My sister told me about this on release day. I hadn’t heard of it, but started to quite a lot soon thereafter. I didn’t research it at all – just bought it, knowing how well liked it was and basically what type of game it was.
I started playing and, lo and behold, I JUST COULDN’T STOP! It’s one of those games, like the Civilization series, in which the hours fly by and you just want to do a little bit more before exiting. And then some more hours disappear. I played 12.7 hours in a single sitting! Later while sleeping I dreamt I was playing it (and woke up feeling like I was having fun the whole night)!
Suffice it to say – this game VERY fun and I should mention it’s not too difficult to learn, but complex enough to keep you from getting bored. I didn’t watch videos to familiarize myself with it, but I did have to look up two questions I had in Google during my marathon. That’s not bad, right? Afterwards, I finally thought I’d click on the icon in the upper left corner, which I had ignored the whole time. That’s when I realized where the resources could be found. Now I’m going to tune up my city and make it greater than ever!
I whole heartedly recommend Cities: Skylines.
‘Wait a second’, you might say, ‘this gal has 750+ hours in Cities:Skylines. Why doesn’t she recommend it? What’s wrong with it?’
Let me get this straight: The *game* is amazing. I’d wholeheartedly recommend it to you, because it gave me hours of fun, relaxing and on times challenging gameplay. It did everything SimCity promised but didn’t follow through, and it has a phenomenal community to boost. I own the game and all DLC on PC, I own the game on Switch and I even own the board game. That’s how much I love the game.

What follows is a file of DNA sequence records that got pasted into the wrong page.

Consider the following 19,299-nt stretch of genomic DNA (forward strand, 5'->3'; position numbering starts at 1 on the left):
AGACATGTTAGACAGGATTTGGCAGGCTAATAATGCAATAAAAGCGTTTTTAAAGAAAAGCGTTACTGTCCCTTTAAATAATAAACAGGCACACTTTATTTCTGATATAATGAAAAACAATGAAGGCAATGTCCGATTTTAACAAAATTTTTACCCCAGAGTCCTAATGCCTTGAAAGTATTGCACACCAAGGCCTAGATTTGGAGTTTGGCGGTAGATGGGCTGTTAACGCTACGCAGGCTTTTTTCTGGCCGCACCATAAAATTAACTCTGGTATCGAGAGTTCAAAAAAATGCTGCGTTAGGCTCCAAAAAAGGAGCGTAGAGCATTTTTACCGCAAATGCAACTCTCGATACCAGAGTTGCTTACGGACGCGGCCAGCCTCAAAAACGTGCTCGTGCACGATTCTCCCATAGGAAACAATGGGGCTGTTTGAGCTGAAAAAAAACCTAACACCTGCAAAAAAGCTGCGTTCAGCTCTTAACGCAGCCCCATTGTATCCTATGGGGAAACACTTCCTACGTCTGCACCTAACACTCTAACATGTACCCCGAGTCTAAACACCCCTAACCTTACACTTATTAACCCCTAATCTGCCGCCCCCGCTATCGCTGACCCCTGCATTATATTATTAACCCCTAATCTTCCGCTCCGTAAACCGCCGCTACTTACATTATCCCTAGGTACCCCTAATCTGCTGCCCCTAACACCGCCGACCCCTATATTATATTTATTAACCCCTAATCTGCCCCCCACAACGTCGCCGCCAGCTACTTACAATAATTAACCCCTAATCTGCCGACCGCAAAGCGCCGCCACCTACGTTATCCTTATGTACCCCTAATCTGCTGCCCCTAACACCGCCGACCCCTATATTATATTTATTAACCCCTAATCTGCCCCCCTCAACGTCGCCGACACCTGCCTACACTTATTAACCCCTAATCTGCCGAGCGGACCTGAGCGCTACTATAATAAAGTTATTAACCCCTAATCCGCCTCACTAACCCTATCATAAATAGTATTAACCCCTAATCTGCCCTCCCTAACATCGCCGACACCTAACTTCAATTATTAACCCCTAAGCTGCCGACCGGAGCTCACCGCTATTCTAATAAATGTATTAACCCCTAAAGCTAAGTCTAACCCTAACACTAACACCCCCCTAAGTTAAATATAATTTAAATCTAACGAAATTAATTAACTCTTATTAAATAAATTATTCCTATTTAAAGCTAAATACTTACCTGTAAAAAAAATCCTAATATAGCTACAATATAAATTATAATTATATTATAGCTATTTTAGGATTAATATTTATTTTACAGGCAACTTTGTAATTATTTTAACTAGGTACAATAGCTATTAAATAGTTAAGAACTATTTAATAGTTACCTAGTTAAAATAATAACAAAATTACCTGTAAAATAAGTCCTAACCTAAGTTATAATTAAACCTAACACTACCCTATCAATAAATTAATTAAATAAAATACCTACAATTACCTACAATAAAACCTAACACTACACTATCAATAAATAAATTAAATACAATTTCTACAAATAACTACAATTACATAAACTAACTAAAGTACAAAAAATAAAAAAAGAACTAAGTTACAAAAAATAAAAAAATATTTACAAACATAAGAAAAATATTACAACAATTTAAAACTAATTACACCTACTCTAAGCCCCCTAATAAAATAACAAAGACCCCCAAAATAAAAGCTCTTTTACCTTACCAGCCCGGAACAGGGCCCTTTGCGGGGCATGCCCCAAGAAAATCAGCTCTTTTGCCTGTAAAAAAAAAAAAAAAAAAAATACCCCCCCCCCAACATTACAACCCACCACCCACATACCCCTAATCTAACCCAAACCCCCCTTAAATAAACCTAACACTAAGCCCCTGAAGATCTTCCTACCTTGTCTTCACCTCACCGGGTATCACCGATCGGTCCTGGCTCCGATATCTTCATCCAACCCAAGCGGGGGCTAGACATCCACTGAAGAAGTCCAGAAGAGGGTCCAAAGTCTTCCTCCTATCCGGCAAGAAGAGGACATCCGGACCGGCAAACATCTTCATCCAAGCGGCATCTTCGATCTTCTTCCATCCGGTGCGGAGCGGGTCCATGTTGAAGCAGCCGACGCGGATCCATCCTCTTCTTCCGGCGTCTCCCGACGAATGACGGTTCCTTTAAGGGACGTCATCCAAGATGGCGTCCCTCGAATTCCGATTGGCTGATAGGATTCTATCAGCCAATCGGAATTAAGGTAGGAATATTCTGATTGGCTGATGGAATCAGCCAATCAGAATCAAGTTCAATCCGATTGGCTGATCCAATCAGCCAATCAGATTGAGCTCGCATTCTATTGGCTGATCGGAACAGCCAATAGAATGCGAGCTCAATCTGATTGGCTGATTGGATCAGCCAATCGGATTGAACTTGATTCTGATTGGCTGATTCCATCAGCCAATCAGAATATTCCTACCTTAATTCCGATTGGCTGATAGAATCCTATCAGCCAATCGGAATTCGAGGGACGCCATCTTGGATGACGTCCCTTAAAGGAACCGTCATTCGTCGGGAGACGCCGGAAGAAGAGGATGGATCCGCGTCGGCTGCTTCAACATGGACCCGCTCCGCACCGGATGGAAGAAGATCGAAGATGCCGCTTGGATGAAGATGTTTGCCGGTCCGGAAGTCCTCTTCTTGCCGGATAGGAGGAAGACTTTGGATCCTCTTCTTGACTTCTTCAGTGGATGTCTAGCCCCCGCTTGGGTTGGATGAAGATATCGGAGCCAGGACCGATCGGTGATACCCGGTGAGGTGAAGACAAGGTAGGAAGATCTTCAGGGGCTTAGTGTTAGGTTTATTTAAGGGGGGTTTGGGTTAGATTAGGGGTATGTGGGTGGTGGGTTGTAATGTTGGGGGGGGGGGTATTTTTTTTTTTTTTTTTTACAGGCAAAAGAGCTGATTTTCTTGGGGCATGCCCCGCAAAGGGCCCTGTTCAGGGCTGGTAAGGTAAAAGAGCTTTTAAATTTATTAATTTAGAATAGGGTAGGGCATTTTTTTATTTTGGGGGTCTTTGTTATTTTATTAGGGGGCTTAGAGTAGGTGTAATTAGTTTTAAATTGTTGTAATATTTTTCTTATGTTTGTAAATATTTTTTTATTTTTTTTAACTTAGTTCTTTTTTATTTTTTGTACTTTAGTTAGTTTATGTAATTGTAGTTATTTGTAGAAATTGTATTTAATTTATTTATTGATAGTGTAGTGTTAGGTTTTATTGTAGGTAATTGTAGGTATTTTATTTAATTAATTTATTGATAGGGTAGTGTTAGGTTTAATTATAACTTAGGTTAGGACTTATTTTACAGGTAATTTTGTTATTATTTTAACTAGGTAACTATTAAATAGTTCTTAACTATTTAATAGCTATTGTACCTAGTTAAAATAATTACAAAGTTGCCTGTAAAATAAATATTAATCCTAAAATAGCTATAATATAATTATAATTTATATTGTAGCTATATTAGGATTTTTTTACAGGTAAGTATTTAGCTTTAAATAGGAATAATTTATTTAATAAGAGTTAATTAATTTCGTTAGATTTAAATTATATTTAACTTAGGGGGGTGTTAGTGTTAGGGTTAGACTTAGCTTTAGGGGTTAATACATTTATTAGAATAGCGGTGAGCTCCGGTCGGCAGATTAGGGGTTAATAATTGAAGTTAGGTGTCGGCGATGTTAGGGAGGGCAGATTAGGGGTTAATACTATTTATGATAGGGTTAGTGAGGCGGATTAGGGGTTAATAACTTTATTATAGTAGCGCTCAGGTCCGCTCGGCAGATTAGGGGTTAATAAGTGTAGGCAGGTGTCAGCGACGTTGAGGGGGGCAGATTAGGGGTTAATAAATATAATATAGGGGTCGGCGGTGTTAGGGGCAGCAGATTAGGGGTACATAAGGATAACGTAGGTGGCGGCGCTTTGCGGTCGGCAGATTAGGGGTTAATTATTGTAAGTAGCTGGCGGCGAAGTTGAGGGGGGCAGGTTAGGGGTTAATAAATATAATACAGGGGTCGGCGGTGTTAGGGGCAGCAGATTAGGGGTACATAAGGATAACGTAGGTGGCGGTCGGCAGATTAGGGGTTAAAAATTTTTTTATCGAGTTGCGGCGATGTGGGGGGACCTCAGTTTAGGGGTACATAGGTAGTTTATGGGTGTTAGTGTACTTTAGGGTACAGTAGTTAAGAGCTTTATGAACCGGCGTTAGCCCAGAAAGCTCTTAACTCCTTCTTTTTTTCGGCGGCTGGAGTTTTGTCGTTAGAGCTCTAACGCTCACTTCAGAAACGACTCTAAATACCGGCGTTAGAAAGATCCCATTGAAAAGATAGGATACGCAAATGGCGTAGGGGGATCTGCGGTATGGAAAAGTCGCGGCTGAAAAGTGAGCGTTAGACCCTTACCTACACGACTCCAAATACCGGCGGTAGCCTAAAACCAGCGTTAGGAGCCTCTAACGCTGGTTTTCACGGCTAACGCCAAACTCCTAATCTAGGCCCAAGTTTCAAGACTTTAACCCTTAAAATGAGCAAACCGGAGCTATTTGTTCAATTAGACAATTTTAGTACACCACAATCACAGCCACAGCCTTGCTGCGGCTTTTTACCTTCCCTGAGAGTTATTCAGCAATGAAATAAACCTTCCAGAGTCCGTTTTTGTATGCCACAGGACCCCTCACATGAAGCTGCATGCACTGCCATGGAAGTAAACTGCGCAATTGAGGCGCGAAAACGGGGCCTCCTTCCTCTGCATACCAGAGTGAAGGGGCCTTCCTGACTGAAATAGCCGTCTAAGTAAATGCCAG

But: Paradox (and I’m pretty certain this was Paradox’s idea) had to force another Launcher application on us. A Launcher that (as of writing this review) adds no useful functionality to the game for us gamers. And to make matters worse, their community management resorts to being everything from defensive about it to being outright toxic towards their customer base. They keep telling us it’s beneficial to us and doesn’t spy on us. Network Analysis Tools beg to differ. This launcher connects to not fewer than four servers. They harvest data, without your consent, and they’re intransparent and defensive about it.
At the moment it pains me to say: Don’t buy the game.
I’m terrible at city-building games. JUST TERRIBLE. You know the ‘city advisor’ features in most games of this type? They are ALWAYS unhappy with me. ‘What, are you an idiot?’ they say.
Okay, so I’m not a strategic thinker, so I play city-building games like a painter with a brush, or like Tetris without the disappearing blocks. I think zero moves ahead. I can’t think ahead. I’m terrible at chess, too. I just like to build things and watch them evolve, and then tear them down again.
Why does this matter in a review of Cities: Skylines? It matters because the game lets me play this way and doesn’t penalize me. I can ignore city advisors, or the little twitter feed at the top of the page. I can build a sprawling eco-friendly suburbia or a toxic metropolitan nightmare, and it just lets me do it. Some people bemoan the lack of complex city-building features in this game–and it’s true they’re adding more all the time–but I celebrate that Colossal Order has realized that people like me exist.
The game requires absurdly high specs to run smoothly. One day I hope to upgrade my PC so I can dump sewer water into Shady Acres without an inferiority complex to dampen my malevolent glee.